Judgment No. HB 64/2004
Case No. HC 1407/04
IN THE HIGH COURT OF ZIMBABWE
BULAWAYO 5, 7 AND 20 MAY 2004
J Mutsaukifor applicant
K Ncubefor respondent
Urgent Chamber Application
NDOU J: The applicant seeks a provisional order in the following terms:
“Terms of Final Order Sought
It is ordered:
That you should show cause to this honourable court why a final order should not be made in the following terms:
The respondent be and is hereby ordered to surrender to the applicant the motor vehicle registered number 339-700N upon service of this order on him failure to which the Deputy Sheriff or her lawful assistants be and is hereby authorised to collect the vehicle and deliver it to the applicant.
The respondent shall pay costs of this application on an attorney-client scale.
Interim Relief Granted
That pending confirmation or otherwise disposal of this provisional order:
The Deputy Sheriff or her lawful assistants are hereby authorised to forthwith sieze vehicle registration number 339-700N from the respondent and deliver it to the applicant or his lawful representative.
Service of Provisional Order
The copies of this order and the chamber application shall be served upon the respondent by the Deputy Sheriff.”
The factual history of this matter is disputed by the parties to a great extent. What, however, is beyond dispute is the following. The parties are neighbours. The vehicle mentioned above belongs to the applicant. Sometime in October 2003 the vehicle was lawfully handed over to the respondent by the applicant. The purpose of the handing over is hotly disputed. It is common cause that whilst the vehicle was in the respondent’s custody he effected certain material repairs thereon. The vehicle was in the custody of the respondent until 15 December 2003. On this date the vehicle was consensual handed over to the applicant by the respondent. There is a dispute on the terms of such hand-over. On 14 January 2004 the respondent through his company issued summons against the applicant claiming , $5million being the costs of the above mentioned repairs carried out on the vehicle under case number HC 112/04 in this court. The applicant entered an appearance to defend the said action on 28 January 2004. This matter is still pending. On 6 February 2004 the applicant handed over the vehicle to the respondent at his (i.e. applicant’s) place of work at TelOne Exchange, Northend. In addition to the handing over of the vehicle, the applicant wrote a document to the effect that he was surrendering his vehicle as security for money that he owed the respondent. The applicant signed the document and the respondent took away the vehicle with him. In essence the applicant’s case is that he wrote and signed the document under duress and handed the vehicle similarly under duress. The respondent’ case is that the applicant approached him and offered him the vehicle as security and wilfully wrote the document as a means of starving off his claim in HC 112/04 supra. He stated that the applicant only reported the alleged taking under duress to the police three days later, and only instituted these proceedings some two months later as pointing to the fact that the deprivation had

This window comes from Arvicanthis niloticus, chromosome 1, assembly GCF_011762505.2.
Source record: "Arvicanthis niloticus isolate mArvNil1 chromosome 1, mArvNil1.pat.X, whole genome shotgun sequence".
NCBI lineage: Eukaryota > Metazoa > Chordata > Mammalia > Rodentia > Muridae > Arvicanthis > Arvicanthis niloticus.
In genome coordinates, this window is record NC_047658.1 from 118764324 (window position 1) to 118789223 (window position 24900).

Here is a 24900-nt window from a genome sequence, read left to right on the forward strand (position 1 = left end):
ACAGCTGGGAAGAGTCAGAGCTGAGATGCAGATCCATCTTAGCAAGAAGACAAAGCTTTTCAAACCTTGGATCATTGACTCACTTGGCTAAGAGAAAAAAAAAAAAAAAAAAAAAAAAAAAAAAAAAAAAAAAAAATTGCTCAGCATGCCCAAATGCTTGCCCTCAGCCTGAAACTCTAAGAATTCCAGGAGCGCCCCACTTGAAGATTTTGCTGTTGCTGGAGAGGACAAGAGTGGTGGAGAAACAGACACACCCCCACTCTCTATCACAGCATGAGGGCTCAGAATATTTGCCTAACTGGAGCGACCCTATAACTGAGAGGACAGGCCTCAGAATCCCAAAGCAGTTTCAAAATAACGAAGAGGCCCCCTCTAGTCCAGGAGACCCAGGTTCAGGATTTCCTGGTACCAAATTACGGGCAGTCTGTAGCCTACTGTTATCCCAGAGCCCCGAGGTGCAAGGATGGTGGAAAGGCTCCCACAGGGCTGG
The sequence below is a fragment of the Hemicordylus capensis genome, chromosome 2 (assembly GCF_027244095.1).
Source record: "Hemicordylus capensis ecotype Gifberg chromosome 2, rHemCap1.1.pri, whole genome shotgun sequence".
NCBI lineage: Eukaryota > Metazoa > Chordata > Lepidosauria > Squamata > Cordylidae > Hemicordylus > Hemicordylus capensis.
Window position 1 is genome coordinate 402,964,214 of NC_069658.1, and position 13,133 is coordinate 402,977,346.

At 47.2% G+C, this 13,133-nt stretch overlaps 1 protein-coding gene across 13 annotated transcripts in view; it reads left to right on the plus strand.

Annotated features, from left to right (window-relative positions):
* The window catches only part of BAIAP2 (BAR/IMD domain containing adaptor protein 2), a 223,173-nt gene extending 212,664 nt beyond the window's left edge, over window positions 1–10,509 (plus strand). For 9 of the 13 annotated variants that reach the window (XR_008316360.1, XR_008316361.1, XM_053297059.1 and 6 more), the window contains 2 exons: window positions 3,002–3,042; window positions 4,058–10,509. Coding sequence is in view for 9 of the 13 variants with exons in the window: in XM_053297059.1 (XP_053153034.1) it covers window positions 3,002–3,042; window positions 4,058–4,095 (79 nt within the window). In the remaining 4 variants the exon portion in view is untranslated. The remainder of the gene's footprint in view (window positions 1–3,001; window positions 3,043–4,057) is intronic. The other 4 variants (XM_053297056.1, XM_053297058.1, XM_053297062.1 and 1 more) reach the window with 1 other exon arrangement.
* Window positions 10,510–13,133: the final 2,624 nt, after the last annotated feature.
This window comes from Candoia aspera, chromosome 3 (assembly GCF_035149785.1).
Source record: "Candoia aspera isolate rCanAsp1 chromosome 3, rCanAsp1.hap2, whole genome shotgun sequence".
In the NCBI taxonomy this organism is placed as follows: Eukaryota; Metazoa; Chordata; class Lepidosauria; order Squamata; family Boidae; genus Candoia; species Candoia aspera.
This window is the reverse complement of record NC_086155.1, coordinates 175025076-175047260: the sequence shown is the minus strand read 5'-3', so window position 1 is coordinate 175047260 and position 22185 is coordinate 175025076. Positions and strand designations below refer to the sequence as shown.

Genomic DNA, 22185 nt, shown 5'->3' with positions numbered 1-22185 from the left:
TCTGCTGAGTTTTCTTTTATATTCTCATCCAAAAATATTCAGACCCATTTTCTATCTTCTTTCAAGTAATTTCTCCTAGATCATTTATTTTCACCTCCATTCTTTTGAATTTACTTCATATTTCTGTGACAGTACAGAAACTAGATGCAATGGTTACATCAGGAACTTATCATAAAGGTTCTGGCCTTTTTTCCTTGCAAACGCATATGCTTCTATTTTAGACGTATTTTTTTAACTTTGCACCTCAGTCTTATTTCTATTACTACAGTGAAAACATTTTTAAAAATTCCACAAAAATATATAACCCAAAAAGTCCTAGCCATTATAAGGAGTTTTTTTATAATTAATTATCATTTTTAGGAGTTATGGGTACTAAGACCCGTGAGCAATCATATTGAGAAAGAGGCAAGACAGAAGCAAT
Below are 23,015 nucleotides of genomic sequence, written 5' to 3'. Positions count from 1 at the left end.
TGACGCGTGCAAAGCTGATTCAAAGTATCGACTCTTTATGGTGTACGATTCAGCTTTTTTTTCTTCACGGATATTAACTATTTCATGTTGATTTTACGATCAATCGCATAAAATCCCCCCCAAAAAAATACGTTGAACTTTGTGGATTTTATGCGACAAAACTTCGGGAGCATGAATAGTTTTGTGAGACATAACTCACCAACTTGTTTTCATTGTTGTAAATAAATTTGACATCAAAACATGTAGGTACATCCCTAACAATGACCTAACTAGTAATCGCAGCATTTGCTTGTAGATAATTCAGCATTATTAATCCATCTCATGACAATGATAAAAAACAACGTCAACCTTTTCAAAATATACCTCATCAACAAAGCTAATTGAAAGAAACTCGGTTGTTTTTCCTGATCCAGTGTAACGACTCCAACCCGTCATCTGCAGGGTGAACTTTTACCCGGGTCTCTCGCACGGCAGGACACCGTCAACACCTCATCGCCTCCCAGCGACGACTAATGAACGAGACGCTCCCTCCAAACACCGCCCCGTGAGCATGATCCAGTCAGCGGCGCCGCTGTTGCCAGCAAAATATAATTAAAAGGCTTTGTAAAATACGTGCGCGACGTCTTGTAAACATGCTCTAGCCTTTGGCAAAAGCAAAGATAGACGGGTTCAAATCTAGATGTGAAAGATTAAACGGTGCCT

been consented to. He said, in any event the vehicle was parked inside the TelOne premises and if it was deprived under unlawful or criminal circumstances the applicant would have informed the security guards at the gate.
I have to endeavour to resolve the disputed issue of duress on the affidavits, by adopting a robust and common sense approach – Zimbabwe Bonded Fibreglass (Pvt) Ltd v Peech 1987 (2) ZLR 338 (S) at 339C-D and Botha & Anor v Barrett 1996 (2) ZLR 73 (S) at 79C-D. Looking at the facts of this case, such a resolution has real possibility of doing injustice to the respondent. In any event, the onus is on the applicant to show that he had no consented to being deprived of the possession. No onus rests upon the respondent to establish the applicant’s consent. Botha v Barrett supra at 79G. This issue cannot be resolved on the papers before me because it mainly determined on the demeanour of the witnesses and not on a balance of probabilities. It is trite that in order to obtain the spoliation order that he seeks, the applicant has to make and prove two allegations. These are:
that the applicant was in peaceful and undisputed possession of the vehicle. This he has done.
That the respondent deprived him of the possession forcibly or wrongfully against his consent – Nino Bonino v de Lange 1906 TS 120 at 122, Kramer v Trustees Christian Coloured Vigilance Council, Grassy Park 1948 (1) SA 748 (C) at 753; Davis v Davis 1990- (2) ZLR 136 (H) at 141C and Botha & Anor v Barrett, supra at 79E-F.
The issue of loss of possession under duress is in the circumstances of this case, a triable one. It cannot be resolved by the adoption of a robust and common sense approach. I am not in a position to make a finding on the real issue between the
parties. The matter must be referred to trial for evidence to be led on the question of duress. As alluded to, the matter is already subject matter of HC 112/04. A case for the interlocutory spoliation remedy has not been established.
Accordingly, the application is dismissed with costs.
Marondedze, Nyathi, Majome & Partners, applicant’s legal practitioners
Job Sibanda & Associates, respondent’s legal practitioners